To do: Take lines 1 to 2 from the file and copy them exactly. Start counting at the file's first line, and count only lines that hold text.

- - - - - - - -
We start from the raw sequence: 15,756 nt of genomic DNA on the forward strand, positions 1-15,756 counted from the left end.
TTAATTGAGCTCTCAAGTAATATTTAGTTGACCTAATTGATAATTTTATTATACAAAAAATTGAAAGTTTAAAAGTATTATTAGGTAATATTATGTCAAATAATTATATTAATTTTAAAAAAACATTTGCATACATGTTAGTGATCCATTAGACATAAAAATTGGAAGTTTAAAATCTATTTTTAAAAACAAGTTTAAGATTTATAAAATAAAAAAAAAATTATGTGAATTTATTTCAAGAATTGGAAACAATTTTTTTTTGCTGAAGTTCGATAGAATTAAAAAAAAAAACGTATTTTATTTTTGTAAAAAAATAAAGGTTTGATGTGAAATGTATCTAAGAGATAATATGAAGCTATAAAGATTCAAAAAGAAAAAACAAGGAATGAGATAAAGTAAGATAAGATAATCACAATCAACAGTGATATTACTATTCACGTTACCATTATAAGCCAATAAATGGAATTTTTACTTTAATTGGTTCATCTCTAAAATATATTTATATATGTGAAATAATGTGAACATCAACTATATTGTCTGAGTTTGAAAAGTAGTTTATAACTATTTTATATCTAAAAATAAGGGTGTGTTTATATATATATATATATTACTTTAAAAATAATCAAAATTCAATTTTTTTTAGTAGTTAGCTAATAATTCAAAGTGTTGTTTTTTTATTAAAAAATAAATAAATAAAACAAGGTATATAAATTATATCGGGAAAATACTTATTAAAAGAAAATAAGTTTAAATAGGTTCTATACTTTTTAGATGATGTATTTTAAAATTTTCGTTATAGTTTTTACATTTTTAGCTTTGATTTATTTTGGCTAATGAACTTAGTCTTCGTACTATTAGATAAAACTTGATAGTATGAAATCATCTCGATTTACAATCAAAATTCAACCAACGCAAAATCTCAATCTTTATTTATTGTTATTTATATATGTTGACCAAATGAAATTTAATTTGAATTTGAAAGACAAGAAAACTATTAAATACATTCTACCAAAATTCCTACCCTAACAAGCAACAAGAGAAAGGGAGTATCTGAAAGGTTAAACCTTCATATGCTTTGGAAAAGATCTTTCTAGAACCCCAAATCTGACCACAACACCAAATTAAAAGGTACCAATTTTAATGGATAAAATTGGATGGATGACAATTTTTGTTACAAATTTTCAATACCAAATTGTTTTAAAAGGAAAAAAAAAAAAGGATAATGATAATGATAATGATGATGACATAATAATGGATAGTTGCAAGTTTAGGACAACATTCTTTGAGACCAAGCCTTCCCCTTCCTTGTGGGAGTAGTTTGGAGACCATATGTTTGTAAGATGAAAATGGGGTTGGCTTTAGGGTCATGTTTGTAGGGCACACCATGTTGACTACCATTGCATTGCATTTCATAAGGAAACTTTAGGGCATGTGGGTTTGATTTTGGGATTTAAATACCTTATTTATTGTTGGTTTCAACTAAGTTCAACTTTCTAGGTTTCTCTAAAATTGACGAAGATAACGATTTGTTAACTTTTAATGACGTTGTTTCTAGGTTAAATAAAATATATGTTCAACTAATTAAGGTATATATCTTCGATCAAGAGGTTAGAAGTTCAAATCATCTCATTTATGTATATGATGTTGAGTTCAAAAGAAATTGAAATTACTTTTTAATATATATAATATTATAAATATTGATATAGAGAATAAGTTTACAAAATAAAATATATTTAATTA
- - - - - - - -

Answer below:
We start from the raw sequence: 15,756 nt of genomic DNA on the forward strand, positions 1-15,756 counted from the left end.
TTAATTGAGCTCTCAAGTAATATTTAGTTGACCTAATTGATAATTTTATTATACAAAAAATTGAAAGTTTAAAAGTATTATTAGGTAATATTATGTCAAATAATTATATTAATTTTAAAAAAACATTTGCATACATGTTAGTGATCCATTAGACATAAAAATTGGAAGTTTAAAATCTATTTTTAAAAACAAGTTTAAGATTTATAAAATAAAAAAAAAATTATGTGAATTTATTTCAAGAATTGGAAACAATTTTTTTTTGCTGAAGTTCGATAGAATTAAAAAAAAAAACGTATTTTATTTTTGTAAAAAAATAAAGGTTTGATGTGAAATGTATCTAAGAGATAATATGAAGCTATAAAGATTCAAAAAGAAAAAACAAGGAATGAGATAAAGTAAGATAAGATAATCACAATCAACAGTGATATTACTATTCACGTTACCATTATAAGCCAATAAATGGAATTTTTACTTTAATTGGTTCATCTCTAAAATATATTTATATATGTGAAATAATGTGAACATCAACTATATTGTCTGAGTTTGAAAAGTAGTTTATAACTATTTTATATCTAAAAATAAGGGTGTGTTTATATATATATATATATTACTTTAAAAATAATCAAAATTCAATTTTTTTTAGTAGTTAGCTAATAATTCAAAGTGTTGTTTTTTTATTAAAAAATAAATAAATAAAACAAGGTATATAAATTATATCGGGAAAATACTTATTAAAAGAAAATAAGTTTAAATAGGTTCTATACTTTTTAGATGATGTATTTTAAAATTTTCGTTATAGTTTTTACATTTTTAGCTTTGATTTATTTTGGCTAATGAACTTAGTCTTCGTACTATTAGATAAAACTTGATAGTATGAAATCATCTCGATTTACAATCAAAATTCAACCAACGCAAAATCTCAATCTTTATTTATTGTTATTTATATATGTTGACCAAATGAAATTTAATTTGAATTTGAAAGACAAGAAAACTATTAAATACATTCTACCAAAATTCCTACCCTAACAAGCAACAAGAGAAAGGGAGTATCTGAAAGGTTAAACCTTCATATGCTTTGGAAAAGATCTTTCTAGAACCCCAAATCTGACCACAACACCAAATTAAAAGGTACCAATTTTAATGGATAAAATTGGATGGATGACAATTTTTGTTACAAATTTTCAATACCAAATTGTTTTAAAAGGAAAAAAAAAAAAGGATAATGATAATGATAATGATGATGACATAATAATGGATAGTTGCAAGTTTAGGACAACATTCTTTGAGACCAAGCCTTCCCCTTCCTTGTGGGAGTAGTTTGGAGACCATATGTTTGTAAGATGAAAATGGGGTTGGCTTTAGGGTCATGTTTGTAGGGCACACCATGTTGACTACCATTGCATTGCATTTCATAAGGAAACTTTAGGGCATGTGGGTTTGATTTTGGGATTTAAATACCTTATTTATTGTTGGTTTCAACTAAGTTCAACTTTCTAGGTTTCTCTAAAATTGACGAAGATAACGATTTGTTAACTTTTAATGACGTTGTTTCTAGGTTAAATAAAATATATGTTCAACTAATTAAGGTATATATCTTCGATCAAGAGGTTAGAAGTTCAAATCATCTCATTTATGTATATGATGTTGAGTTCAAAAGAAATTGAAATTACTTTTTAATATATATAATATTATAAATATTGATATAGAGAATAAGTTTACAAAATAAAATATATTTAATTA